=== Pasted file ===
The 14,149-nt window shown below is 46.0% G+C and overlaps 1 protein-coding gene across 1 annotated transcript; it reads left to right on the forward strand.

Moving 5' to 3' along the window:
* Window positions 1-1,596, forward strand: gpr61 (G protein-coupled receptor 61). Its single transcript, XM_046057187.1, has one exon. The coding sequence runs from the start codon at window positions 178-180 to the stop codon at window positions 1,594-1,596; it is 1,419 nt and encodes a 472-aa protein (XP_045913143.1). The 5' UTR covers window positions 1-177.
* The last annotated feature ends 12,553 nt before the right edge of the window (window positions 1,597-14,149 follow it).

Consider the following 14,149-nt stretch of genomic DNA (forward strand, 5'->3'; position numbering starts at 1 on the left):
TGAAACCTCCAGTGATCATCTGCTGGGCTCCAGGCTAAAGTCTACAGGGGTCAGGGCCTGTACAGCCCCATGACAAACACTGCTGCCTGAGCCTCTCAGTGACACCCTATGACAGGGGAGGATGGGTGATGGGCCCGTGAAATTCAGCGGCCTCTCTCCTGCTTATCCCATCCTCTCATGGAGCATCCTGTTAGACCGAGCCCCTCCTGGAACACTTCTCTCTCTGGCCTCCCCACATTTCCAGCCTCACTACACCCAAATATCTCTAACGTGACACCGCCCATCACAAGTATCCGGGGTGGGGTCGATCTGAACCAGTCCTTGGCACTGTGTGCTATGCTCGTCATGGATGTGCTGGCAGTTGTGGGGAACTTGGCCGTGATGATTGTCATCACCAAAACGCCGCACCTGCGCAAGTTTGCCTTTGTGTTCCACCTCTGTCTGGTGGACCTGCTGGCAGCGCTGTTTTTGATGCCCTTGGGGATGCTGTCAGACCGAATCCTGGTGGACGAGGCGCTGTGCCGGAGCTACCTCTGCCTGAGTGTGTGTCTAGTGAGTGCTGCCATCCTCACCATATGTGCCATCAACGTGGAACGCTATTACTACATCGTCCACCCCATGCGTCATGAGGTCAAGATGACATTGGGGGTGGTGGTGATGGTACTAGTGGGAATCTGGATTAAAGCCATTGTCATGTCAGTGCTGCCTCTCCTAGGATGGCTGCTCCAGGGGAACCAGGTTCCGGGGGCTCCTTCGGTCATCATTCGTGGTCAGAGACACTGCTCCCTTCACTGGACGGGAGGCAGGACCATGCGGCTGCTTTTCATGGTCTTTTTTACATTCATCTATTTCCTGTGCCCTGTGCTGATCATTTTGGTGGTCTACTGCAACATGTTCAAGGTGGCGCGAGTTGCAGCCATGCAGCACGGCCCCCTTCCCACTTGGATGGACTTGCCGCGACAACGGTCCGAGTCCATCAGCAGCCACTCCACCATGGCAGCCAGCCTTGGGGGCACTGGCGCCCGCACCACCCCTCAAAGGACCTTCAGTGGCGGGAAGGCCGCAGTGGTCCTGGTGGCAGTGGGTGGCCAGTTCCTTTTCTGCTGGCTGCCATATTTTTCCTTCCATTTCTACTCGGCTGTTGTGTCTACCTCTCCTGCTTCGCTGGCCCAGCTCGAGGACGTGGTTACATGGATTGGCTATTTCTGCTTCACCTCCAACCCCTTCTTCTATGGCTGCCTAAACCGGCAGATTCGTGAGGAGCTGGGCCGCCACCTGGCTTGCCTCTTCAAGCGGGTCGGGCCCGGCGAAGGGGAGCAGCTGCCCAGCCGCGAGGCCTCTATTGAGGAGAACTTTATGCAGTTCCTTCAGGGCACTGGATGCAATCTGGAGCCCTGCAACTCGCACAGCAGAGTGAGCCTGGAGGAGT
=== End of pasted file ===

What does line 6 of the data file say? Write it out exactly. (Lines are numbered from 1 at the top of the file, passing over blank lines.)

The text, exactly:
TGAAACCTCCAGTGATCATCTGCTGGGCTCCAGGCTAAAGTCTACAGGGGTCAGGGCCTGTACAGCCCCATGACAAACACTGCTGCCTGAGCCTCTCAGTGACACCCTATGACAGGGGAGGATGGGTGATGGGCCCGTGAAATTCAGCGGCCTCTCTCCTGCTTATCCCATCCTCTCATGGAGCATCCTGTTAGACCGAGCCCCTCCTGGAACACTTCTCTCTCTGGCCTCCCCACATTTCCAGCCTCACTACACCCAAATATCTCTAACGTGACACCGCCCATCACAAGTATCCGGGGTGGGGTCGATCTGAACCAGTCCTTGGCACTGTGTGCTATGCTCGTCATGGATGTGCTGGCAGTTGTGGGGAACTTGGCCGTGATGATTGTCATCACCAAAACGCCGCACCTGCGCAAGTTTGCCTTTGTGTTCCACCTCTGTCTGGTGGACCTGCTGGCAGCGCTGTTTTTGATGCCCTTGGGGATGCTGTCAGACCGAATCCTGGTGGACGAGGCGCTGTGCCGGAGCTACCTCTGCCTGAGTGTGTGTCTAGTGAGTGCTGCCATCCTCACCATATGTGCCATCAACGTGGAACGCTATTACTACATCGTCCACCCCATGCGTCATGAGGTCAAGATGACATTGGGGGTGGTGGTGATGGTACTAGTGGGAATCTGGATTAAAGCCATTGTCATGTCAGTGCTGCCTCTCCTAGGATGGCTGCTCCAGGGGAACCAGGTTCCGGGGGCTCCTTCGGTCATCATTCGTGGTCAGAGACACTGCTCCCTTCACTGGACGGGAGGCAGGACCATGCGGCTGCTTTTCATGGTCTTTTTTACATTCATCTATTTCCTGTGCCCTGTGCTGATCATTTTGGTGGTCTACTGCAACATGTTCAAGGTGGCGCGAGTTGCAGCCATGCAGCACGGCCCCCTTCCCACTTGGATGGACTTGCCGCGACAACGGTCCGAGTCCATCAGCAGCCACTCCACCATGGCAGCCAGCCTTGGGGGCACTGGCGCCCGCACCACCCCTCAAAGGACCTTCAGTGGCGGGAAGGCCGCAGTGGTCCTGGTGGCAGTGGGTGGCCAGTTCCTTTTCTGCTGGCTGCCATATTTTTCCTTCCATTTCTACTCGGCTGTTGTGTCTACCTCTCCTGCTTCGCTGGCCCAGCTCGAGGACGTGGTTACATGGATTGGCTATTTCTGCTTCACCTCCAACCCCTTCTTCTATGGCTGCCTAAACCGGCAGATTCGTGAGGAGCTGGGCCGCCACCTGGCTTGCCTCTTCAAGCGGGTCGGGCCCGGCGAAGGGGAGCAGCTGCCCAGCCGCGAGGCCTCTATTGAGGAGAACTTTATGCAGTTCCTTCAGGGCACTGGATGCAATCTGGAGCCCTGCAACTCGCACAGCAGAGTGAGCCTGGAGGAGT